P420. Low dose azathioprine and allopurinol co-therapy: is it safe to use without metabolite monitoring?
B. Eross, H. Johnson, S. Weaver, S. McLaughlin, Royal Bournemouth Hospital, Gastroenterology, Bournemouth, United Kingdom
Low dose azathioprine (AZA)/mercaptopurine (MP) & allopurinol co-therapy (LDAA) is a proven therapeutic option in inflammatory bowel disease (IBD) patients who develop side effects or hepatotoxicity to standard dose AZA/MP. It has been suggested that this combination is not safe to be used without measurement of thiopurine metabolite levels (TML). This is a significant barrier to implementing LDAA.
Aim: To establish whether LDAA therapy is safe without TML measurement.
We maintain a prospective IBD database. LDAA therapy was introduced in our unit in 2010. Standard dose AZA is given at a dose of 2 mg/kg in TPMT wild-type & 1 mg/kg in heterozygotes. MP dosed at 1 mg/kg & 0.5 mg/kg respectively. LDAA therapy is given at 25% of the standard AZA/MP dose. After commencing LDAA we monitor full blood count (FBC) & liver function test (LFT) weekly for 8 weeks & 3 monthly thereafter. 6-Thioguanine (TGN) & 6-Methyl-MP nucleotide (MMPN) levels checked at 4–16 weeks.
We searched our database for patients who started LDAA. Diagnosis, indications for therapy, FBC, LFT, TML and outcomes were recorded.
76 patients started LDAA, 31 (40.8%) were male. Median age; 47 years (range: 16–79), disease type was: ulcerative colitis (26), Crohn's disease (44), IBD-U (3), microscopic colitis (3). Indications; drug side effects to standard dose AZA/MP, 42; hepatotoxicity, 19; Hypermethylation (MMPN:TGN ratio >11), 9; gout, 4; high TPMT, 2; TML were available in 64 (84%). 11 (14%) stopped LDAA. 9 (12%) due to intolerance, 1 (1%) leucopenia and non-compliant 1 (1%). Median TGN was 375.5 pmol/10*8 red blood cells (RBC) (range: 86–1083) with 6TGN (>250) in 50 (78%). 6MMPN <100 in 23 (30%). The remaining 41 (54%) median 6MMPN level was 170 (range 103–1205). Of the 64 (84%) patients remaining on LDAA at 6 weeks total white cell count <3.5×109/L in 3 patients. LDAA was stopped in 1, dose reduced in 1 and 1 continued LDAA. TGN levels were 275, 483 & 686 pmol/108 RBC. Dose adjustment was made in a further 11 patients following TML; LDAA dose was increased in 9 due to low TGN; median 177 pmol/10*8 RBC (range 97–321) & reduced in 2 due to high TGN (1033 & 790). 2 of 19 patients on LDAA for hepatotoxicity had abnormal LFTs on starting LDAA; 1, autoimmune hepatitis/PSC & 1 under investigation. Neither stopped or reduced LDAA. All patients MMPN was under 5,700 upper limit of normal range at week 6 of LDAA.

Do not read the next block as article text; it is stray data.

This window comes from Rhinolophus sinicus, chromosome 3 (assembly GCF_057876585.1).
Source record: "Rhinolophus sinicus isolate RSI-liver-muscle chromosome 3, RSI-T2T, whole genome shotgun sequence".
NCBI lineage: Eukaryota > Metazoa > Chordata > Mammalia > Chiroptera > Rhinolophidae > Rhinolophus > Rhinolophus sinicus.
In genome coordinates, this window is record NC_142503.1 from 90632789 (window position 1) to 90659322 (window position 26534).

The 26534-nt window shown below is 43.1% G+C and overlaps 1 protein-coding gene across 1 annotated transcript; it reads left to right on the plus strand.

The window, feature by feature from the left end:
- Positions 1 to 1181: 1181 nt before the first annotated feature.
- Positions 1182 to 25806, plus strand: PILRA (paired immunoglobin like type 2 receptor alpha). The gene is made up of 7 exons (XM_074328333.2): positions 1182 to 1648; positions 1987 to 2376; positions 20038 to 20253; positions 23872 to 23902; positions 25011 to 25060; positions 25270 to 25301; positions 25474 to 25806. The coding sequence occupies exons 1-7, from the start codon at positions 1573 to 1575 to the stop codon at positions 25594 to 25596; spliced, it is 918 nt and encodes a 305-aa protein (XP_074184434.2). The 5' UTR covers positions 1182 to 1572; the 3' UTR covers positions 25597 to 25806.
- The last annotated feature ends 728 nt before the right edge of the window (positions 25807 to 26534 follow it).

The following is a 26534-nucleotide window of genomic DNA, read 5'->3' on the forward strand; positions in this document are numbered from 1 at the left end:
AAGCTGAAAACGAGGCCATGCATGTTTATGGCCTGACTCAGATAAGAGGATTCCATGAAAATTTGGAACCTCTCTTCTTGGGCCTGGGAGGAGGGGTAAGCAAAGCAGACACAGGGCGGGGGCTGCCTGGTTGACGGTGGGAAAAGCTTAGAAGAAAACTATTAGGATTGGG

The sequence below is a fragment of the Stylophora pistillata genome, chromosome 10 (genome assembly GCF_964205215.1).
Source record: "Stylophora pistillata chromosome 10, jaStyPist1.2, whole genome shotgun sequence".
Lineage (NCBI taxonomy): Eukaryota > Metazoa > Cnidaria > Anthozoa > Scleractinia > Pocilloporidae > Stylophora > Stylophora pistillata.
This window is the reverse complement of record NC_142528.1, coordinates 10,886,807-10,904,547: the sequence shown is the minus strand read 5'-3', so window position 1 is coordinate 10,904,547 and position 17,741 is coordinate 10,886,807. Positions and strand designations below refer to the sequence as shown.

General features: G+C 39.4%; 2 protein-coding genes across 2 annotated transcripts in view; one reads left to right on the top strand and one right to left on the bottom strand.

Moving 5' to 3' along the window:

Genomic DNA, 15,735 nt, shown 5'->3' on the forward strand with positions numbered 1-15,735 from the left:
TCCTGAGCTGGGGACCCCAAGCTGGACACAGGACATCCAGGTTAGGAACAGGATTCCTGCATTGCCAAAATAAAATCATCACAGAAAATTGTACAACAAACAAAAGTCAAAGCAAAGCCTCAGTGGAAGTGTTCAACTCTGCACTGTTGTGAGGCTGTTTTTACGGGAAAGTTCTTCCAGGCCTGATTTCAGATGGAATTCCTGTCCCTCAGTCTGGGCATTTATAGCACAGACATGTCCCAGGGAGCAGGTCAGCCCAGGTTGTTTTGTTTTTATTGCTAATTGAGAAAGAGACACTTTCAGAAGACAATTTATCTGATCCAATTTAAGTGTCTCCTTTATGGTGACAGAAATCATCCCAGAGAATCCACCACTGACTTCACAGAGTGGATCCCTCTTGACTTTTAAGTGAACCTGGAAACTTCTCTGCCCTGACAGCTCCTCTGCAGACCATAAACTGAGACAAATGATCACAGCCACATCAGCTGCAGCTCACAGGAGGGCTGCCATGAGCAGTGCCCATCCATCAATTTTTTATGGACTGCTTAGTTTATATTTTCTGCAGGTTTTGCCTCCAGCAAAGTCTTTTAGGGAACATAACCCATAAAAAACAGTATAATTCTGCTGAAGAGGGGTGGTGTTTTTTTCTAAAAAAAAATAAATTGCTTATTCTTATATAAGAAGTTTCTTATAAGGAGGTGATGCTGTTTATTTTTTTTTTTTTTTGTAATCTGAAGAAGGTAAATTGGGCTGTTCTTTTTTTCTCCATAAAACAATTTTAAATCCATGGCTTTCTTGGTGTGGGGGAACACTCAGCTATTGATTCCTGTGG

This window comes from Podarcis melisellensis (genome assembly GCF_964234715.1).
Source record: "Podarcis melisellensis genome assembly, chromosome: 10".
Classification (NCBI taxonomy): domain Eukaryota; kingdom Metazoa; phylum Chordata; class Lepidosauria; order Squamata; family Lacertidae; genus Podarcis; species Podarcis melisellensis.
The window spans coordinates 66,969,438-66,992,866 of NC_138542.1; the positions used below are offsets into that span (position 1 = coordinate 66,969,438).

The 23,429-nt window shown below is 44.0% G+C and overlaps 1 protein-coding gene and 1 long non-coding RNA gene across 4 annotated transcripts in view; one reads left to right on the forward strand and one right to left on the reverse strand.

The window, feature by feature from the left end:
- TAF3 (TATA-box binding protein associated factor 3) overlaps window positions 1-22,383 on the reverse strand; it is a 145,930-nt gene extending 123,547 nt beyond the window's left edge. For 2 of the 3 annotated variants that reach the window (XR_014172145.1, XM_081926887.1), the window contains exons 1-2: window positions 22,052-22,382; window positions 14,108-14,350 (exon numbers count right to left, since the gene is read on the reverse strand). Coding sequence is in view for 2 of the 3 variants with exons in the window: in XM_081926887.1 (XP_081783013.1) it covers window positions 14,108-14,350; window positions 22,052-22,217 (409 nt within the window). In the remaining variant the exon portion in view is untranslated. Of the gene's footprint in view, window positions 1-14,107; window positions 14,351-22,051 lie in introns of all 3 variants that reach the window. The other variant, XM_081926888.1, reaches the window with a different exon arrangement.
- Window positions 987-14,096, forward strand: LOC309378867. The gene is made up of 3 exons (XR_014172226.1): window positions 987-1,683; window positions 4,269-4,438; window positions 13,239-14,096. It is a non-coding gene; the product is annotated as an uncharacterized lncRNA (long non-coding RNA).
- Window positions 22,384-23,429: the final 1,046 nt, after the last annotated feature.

In this study decisions regarding stopping LDAA were made based on FBC rather than TML monitoring. TML monitoring was used to ensure adequate dosing. These data therefore suggest that LDAA therapy dosed by weight & TPMT status with weekly FBC monitoring is safe without TML monitoring.